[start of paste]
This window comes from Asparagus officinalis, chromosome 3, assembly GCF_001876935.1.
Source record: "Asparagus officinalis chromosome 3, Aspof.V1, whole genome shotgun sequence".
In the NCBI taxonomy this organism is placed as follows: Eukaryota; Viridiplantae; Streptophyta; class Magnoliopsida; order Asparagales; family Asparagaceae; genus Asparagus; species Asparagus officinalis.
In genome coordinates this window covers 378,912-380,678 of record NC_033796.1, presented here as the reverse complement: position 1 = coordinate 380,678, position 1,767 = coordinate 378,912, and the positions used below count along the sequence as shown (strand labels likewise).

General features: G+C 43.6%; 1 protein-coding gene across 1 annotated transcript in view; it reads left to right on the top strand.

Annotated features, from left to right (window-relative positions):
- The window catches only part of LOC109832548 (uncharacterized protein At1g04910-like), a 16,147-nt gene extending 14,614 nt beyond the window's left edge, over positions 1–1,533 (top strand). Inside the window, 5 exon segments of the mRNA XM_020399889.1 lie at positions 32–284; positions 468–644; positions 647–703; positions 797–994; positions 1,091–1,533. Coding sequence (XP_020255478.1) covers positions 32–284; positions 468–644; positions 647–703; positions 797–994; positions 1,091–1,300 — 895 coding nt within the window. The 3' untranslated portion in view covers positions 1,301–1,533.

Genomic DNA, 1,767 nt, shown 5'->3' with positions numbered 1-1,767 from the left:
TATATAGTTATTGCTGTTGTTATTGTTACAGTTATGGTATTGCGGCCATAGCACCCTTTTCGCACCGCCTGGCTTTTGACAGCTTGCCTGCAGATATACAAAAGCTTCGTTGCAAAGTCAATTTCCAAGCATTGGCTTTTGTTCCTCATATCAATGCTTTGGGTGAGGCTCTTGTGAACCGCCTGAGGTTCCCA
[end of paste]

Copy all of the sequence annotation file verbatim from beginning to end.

This window comes from Asparagus officinalis, chromosome 3, assembly GCF_001876935.1.
Source record: "Asparagus officinalis chromosome 3, Aspof.V1, whole genome shotgun sequence".
In the NCBI taxonomy this organism is placed as follows: Eukaryota; Viridiplantae; Streptophyta; class Magnoliopsida; order Asparagales; family Asparagaceae; genus Asparagus; species Asparagus officinalis.
In genome coordinates this window covers 378,912-380,678 of record NC_033796.1, presented here as the reverse complement: position 1 = coordinate 380,678, position 1,767 = coordinate 378,912, and the positions used below count along the sequence as shown (strand labels likewise).

General features: G+C 43.6%; 1 protein-coding gene across 1 annotated transcript in view; it reads left to right on the top strand.

Annotated features, from left to right (window-relative positions):
- The window catches only part of LOC109832548 (uncharacterized protein At1g04910-like), a 16,147-nt gene extending 14,614 nt beyond the window's left edge, over positions 1–1,533 (top strand). Inside the window, 5 exon segments of the mRNA XM_020399889.1 lie at positions 32–284; positions 468–644; positions 647–703; positions 797–994; positions 1,091–1,533. Coding sequence (XP_020255478.1) covers positions 32–284; positions 468–644; positions 647–703; positions 797–994; positions 1,091–1,300 — 895 coding nt within the window. The 3' untranslated portion in view covers positions 1,301–1,533.

Genomic DNA, 1,767 nt, shown 5'->3' with positions numbered 1-1,767 from the left:
TATATAGTTATTGCTGTTGTTATTGTTACAGTTATGGTATTGCGGCCATAGCACCCTTTTCGCACCGCCTGGCTTTTGACAGCTTGCCTGCAGATATACAAAAGCTTCGTTGCAAAGTCAATTTCCAAGCATTGGCTTTTGTTCCTCATATCAATGCTTTGGGTGAGGCTCTTGTGAACCGCCTGAGGTTCCCA